The Sea Otter Classic is the big event that kicks off all of the competitive cycling events of the year in North America. It started in 1991 at Laguna Seca Raceway in Monterey, California. Originally called the Laguna Seca Challenge, it was a small event. Now, 27 years later, it is a massive event, drawing some 74,000 people over the four days, as well as 9600 athletes.

HPC unveiled their head-turning Revolution AT that features massive 4.8-inch fat tires, DVO suspension and a Rohloff rear hub. This bike truly is the monster truck of e-bikes.

Spectators can obviously watch their favorite athletes from around the world compete in all the disciplines of road racing and mountain biking—from criterium to circuit, downhill, dual slalom, cross-country and more. There are so many events packed into the four days that it’s a veritable three-ring circus going on all the time.


Riese & Müller showed off the new PowerTube battery version of their dual-battery bike that offers 1 kilowatt hour of range.
Kona’s new Remote CTRL features the just-released Bosch PowerTube.
Haibike has a new lineup, and we were able to ride the AllMtn 9.0 with the new Bosch PowerTube battery integrated in the frame. It’s a really clean look.


This year the booth spaces sold out, representing over 900 brands of bikes, accessories and other bike- or rider-related things—from sports drinks to energy bars to socks. Most bike brands have a demo fleet, so people can sign up and take a bike out for a ride to try it out. There were so many companies here with more electric bikes than ever that one observer quipped, “Maybe we should start calling it the ‘E-Otter’”!

Haro’s Shift I/O 9 is their flagship e-MTB with a few upgrades for 2018. This is the new colorway, and the speed sensor is now integrated into the frame and includes Shimano four-piston brakes and Di2 shifting.
We had a blast on the new bikes from Vintage Electric. The Scrambler S and Tracker S feature larger batteries for an even meaner look and greater range.

Mondraker expands their e-MTB line with the new Crafty R featuring the Bosch PowerTube. The bike will retail for $6100 and should be widely available in 2019.

One repeated theme is the move to larger, integrated batteries, which was best illustrated with the arrival of Bosch’s new PowerTube 500-watt-hour battery. Also here in abundance were downtube-integrated versions from Brose and Shimano that really added a cleaner look. Bulls’ new E-Core EVO even offers Shimano’s new Twin Core technology, allowing for one or two batteries to be used in the downtube.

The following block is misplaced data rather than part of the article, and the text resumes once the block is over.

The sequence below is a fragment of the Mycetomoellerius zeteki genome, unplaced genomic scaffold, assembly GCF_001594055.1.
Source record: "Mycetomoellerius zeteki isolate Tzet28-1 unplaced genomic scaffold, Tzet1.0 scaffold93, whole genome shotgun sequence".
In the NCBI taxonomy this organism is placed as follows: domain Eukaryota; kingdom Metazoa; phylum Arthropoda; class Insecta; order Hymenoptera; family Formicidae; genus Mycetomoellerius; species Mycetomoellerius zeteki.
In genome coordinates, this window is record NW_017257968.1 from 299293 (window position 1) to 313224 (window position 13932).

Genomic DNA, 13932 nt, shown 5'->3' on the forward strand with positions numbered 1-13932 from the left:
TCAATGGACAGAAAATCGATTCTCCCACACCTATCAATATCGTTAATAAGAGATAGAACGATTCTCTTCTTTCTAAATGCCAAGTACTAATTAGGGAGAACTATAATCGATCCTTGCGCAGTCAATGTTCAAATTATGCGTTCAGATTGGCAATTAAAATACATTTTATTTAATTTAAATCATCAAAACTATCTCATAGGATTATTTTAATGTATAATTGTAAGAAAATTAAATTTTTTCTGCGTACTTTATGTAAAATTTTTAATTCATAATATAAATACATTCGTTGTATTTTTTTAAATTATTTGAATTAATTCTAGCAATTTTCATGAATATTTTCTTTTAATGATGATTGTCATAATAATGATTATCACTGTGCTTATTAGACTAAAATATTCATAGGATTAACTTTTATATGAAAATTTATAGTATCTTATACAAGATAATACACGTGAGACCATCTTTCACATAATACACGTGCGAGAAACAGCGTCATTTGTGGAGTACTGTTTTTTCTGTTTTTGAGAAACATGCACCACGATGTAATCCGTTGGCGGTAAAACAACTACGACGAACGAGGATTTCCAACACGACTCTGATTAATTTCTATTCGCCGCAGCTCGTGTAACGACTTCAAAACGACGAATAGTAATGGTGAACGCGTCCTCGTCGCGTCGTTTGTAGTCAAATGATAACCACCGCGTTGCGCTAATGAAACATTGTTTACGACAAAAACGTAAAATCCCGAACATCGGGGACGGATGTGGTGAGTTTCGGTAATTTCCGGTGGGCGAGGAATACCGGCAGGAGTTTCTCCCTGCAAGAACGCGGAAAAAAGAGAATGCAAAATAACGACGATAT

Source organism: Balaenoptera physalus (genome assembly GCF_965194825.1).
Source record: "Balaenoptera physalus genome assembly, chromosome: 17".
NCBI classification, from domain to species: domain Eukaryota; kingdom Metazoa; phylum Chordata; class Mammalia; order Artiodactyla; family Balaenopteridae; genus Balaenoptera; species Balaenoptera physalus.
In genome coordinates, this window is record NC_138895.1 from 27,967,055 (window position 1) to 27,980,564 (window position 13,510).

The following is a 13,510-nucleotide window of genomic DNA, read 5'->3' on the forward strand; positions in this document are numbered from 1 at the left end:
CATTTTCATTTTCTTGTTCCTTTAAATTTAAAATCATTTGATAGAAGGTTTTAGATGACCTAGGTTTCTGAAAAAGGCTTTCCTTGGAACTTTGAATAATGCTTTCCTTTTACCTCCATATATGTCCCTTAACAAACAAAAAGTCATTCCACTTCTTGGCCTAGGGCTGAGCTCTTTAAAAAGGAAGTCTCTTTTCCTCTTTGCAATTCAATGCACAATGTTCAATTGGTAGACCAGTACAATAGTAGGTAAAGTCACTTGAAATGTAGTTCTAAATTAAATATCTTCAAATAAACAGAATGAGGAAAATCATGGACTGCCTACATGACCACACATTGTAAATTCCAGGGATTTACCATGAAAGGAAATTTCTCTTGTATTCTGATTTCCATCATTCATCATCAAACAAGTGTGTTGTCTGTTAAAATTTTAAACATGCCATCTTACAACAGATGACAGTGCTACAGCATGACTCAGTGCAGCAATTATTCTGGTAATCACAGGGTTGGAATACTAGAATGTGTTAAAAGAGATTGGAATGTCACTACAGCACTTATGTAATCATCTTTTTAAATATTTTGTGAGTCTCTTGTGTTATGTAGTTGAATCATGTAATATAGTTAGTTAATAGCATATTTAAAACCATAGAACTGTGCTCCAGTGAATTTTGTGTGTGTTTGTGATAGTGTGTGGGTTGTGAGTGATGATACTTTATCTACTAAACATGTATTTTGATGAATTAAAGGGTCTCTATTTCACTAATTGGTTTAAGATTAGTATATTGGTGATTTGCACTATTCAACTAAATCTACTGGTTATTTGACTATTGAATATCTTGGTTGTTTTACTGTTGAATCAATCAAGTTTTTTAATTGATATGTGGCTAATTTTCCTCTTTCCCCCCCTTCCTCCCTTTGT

The last we heard, Pivot was only selling their radical $10,000 Shuttle in Europe, but at Sea Otter, they were showing off a new colorway for a bike destined for North America.
Bulls’ new E-Core EVO features a Shimano E8000 and is the first bike to use Shimano’s Twin Core technology, allowing the use of one or two 375-watt-hour batteries.
What better way to hand out samples of Skratch Labs bars than with an electric bike pulling a trailer?
Giant was here with a massive demo fleet. We can only hope the 2CV is electric!

We got to see many of the new bikes and products for 2018 and even 2019 at Sea Otter. Here we share some of what we saw and experienced

Kenny Wehn won his Open class on a Euro-spec’d Pivot Shuttle, proving strong riders don’t always need the advantage of a U.S.-spec’d motor.

On Friday afternoon there’s an e-MTB race sponsored by Bosch, with several age groups and a Pro class. It’s a timed race, and everyone is on the track at once. Riders make four laps as fast as they can, and the course includes some steep climbs, a rock garden, challenging turns and some flat ground for extra distance to make it a three-mile course.

New racers are always surprised how hard it really is, as most everyone has the same advantage. Manufacturers happily offer bikes from their demo fleet for riders to use. Bikes are limited to Class 1, pedal assist only and 20 mph or below. This year the race officials used disinterested, third-party officials to inspect bikes to ensure they were spec’d correctly.

This was one of the more grueling climbs, which required a careful blend of shifting and usually a higher assist level.

Most enter for fun, though there is a prize for both the Men’s and Women’s Pro categories, with equal purses of $750 for first place, $500 for second and $250 for third.


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